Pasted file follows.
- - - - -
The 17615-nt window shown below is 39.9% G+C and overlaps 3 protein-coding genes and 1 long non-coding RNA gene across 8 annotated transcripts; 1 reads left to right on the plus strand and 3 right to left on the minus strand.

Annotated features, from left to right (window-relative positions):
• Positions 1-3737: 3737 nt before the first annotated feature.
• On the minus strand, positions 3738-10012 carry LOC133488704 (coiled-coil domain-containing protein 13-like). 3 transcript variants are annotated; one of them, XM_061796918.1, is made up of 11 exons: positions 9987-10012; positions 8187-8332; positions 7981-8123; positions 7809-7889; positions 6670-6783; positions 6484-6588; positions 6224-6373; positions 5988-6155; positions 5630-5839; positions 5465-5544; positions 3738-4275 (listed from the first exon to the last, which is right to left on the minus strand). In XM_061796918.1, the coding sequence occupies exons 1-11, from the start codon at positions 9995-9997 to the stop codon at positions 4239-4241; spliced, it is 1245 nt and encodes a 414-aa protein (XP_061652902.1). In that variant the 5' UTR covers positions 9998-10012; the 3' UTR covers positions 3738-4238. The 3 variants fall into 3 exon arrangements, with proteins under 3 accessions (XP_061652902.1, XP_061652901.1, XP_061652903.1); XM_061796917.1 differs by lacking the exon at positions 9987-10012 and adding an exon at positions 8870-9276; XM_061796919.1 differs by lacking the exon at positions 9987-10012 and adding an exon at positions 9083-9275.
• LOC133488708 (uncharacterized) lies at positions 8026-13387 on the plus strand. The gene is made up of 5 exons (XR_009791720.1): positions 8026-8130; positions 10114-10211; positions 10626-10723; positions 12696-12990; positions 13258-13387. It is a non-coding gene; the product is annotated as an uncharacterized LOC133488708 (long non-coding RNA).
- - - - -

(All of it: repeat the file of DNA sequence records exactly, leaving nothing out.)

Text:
The 17615-nt window shown below is 39.9% G+C and overlaps 3 protein-coding genes and 1 long non-coding RNA gene across 8 annotated transcripts; 1 reads left to right on the plus strand and 3 right to left on the minus strand.

Annotated features, from left to right (window-relative positions):
• Positions 1-3737: 3737 nt before the first annotated feature.
• On the minus strand, positions 3738-10012 carry LOC133488704 (coiled-coil domain-containing protein 13-like). 3 transcript variants are annotated; one of them, XM_061796918.1, is made up of 11 exons: positions 9987-10012; positions 8187-8332; positions 7981-8123; positions 7809-7889; positions 6670-6783; positions 6484-6588; positions 6224-6373; positions 5988-6155; positions 5630-5839; positions 5465-5544; positions 3738-4275 (listed from the first exon to the last, which is right to left on the minus strand). In XM_061796918.1, the coding sequence occupies exons 1-11, from the start codon at positions 9995-9997 to the stop codon at positions 4239-4241; spliced, it is 1245 nt and encodes a 414-aa protein (XP_061652902.1). In that variant the 5' UTR covers positions 9998-10012; the 3' UTR covers positions 3738-4238. The 3 variants fall into 3 exon arrangements, with proteins under 3 accessions (XP_061652902.1, XP_061652901.1, XP_061652903.1); XM_061796917.1 differs by lacking the exon at positions 9987-10012 and adding an exon at positions 8870-9276; XM_061796919.1 differs by lacking the exon at positions 9987-10012 and adding an exon at positions 9083-9275.
• LOC133488708 (uncharacterized) lies at positions 8026-13387 on the plus strand. The gene is made up of 5 exons (XR_009791720.1): positions 8026-8130; positions 10114-10211; positions 10626-10723; positions 12696-12990; positions 13258-13387. It is a non-coding gene; the product is annotated as an uncharacterized LOC133488708 (long non-coding RNA).